Dr. Johnson pointed out several unworkable aspects of Boner’s Bill from a medical perspective. For instance, the bill mandates that Wyoming doctors offer a “nonviable birth certificate” to women whose bodies expelled their pregnancies between nine and 20 weeks after conception. Dr. Johnson explained that it’s virtually impossible to tell whether a woman has been pregnant for eight weeks or twelve weeks, and therefore doctors would be unable to determine if, by law, they were required to offer the certificate.
“That’s taken care of in the statute,” Boner said, despite the fact that it clearly is not.
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Dr. Johnson went on to reference Wyoming’s distinct difficulty attracting and retaining doctors. The Bipartisan Policy Center recently found that Wyoming only has 65 primary care physicians per 100,000 residents, compared to a national average of 84. When you look at specialists, the situation is even worse.
Dr. Johnson explained that onerous and ill-informed mandates and legislative meddling into the doctor-patient relationship would further discourage doctors from setting up practice in the state.
“It’s clear that there’s no medical background informing this bill,” Dr. Johnson told the committee, which includes a rancher, a farmer/rancher, a copy machine salesman, and a real estate agent.
Ghoulish, invasive, yet weirdly casual
Sen. Boner and his colleagues waved away the women, who characterized the bill as “ghoulish” and “invasive,” among other things.
The lawmakers were strangely casual when it came to the finer points of how doctors would actually carry out their new mandate, determine things like sex and pregnancy duration, particularly considering, as Dr. Hinkle put it, that prior to 14 weeks “there’s no baby, just tissue—it would be similar to an appendix or gall bladder.”
Boner even emphasized that doctors wouldn’t have to fill out any kind of paperwork acknowledging that they had offered the “nonviable birth certificate.” So, a doctor wouldn’t even really have to do it, and would only be in trouble if a woman who knew the law turned them in.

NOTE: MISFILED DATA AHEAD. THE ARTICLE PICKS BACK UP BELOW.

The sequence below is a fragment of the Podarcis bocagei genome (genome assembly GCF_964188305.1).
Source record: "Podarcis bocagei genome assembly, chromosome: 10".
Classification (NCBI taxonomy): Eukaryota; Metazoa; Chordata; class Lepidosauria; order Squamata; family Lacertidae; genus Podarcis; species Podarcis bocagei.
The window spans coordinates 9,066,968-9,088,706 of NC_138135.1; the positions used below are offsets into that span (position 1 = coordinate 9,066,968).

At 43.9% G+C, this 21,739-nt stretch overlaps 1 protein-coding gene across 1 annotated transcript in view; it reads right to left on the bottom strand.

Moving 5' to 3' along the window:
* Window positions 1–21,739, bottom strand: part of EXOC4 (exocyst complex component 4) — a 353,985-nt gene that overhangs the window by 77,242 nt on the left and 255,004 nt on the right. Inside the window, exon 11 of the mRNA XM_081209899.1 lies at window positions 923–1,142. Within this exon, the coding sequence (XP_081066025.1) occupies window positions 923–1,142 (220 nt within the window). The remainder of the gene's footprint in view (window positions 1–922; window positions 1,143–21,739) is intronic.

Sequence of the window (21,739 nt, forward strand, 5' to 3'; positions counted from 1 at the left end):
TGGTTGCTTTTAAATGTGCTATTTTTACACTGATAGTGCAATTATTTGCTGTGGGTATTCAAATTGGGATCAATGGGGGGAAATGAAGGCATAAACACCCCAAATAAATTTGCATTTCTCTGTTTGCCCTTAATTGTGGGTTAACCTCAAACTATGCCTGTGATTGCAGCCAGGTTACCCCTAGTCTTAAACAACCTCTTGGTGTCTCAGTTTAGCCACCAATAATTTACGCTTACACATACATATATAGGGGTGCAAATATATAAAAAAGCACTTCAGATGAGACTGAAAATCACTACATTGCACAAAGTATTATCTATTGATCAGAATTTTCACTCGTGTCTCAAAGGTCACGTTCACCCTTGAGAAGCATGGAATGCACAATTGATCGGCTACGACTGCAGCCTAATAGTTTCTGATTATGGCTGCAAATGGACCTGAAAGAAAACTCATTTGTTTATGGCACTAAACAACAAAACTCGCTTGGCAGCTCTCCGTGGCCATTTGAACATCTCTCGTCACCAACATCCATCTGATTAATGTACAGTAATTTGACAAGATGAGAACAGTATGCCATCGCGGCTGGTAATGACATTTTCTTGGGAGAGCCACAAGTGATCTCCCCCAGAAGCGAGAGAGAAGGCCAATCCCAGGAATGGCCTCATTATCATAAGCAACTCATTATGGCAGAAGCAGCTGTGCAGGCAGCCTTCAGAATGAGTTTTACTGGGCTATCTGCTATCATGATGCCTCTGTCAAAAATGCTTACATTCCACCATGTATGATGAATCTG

So what’s the point of this law—one that Boner said was inspired by his “friend,” but that’s also inspired by a law recently passed in Florida?
Gee whiz, there go your reproductive rights
At the end of the day, the point is the language—inserting words like “birth,” which implies “baby,” and “unborn child,” which implies legal personhood, into a statutory context and applying them to fetuses and miscarriages.
Anti-abortion activists have for decades been playing the long game, knowing they won’t overturn Roe v. Wade in one fell swoop, and instead strategically chipping away at women’s reproductive rights bit by bit, wherever they can, which is often at the state level.
One main long-term objective is to change the legal language and popular understanding of a fetus so that it becomes an “unborn child”—i.e. illegal to kill.
If Boner’s Bill was about helping grieving families, it wouldn’t apply only to fetuses that had gestated for nine weeks. Losing a pregnancy at six weeks is just as traumatic.
Instead, Boner’s Bill helps draw a line—at nine weeks, according to SF-85, a pregnancy is now an “unborn child” and worthy of a life-affirming certificate. It’s the same kind of distinction between “okay to abort” and “not okay to abort” that fetal heartbeat bills aim at.
This is the type of bill that slips through thanks to the Good Ol’ Boy system in the Legislature. Boner comes up with a “gee whiz” story about his friend, other lawmakers think, “Boner’s a good guy! What’s the harm?” and go along with it—Sen. Stan Blake (D-Green River) was on Better Wyoming’s Facebook page the other day saying just that—and before you know it you’ve got an actual law with actual consequences that doctors and women have to deal with.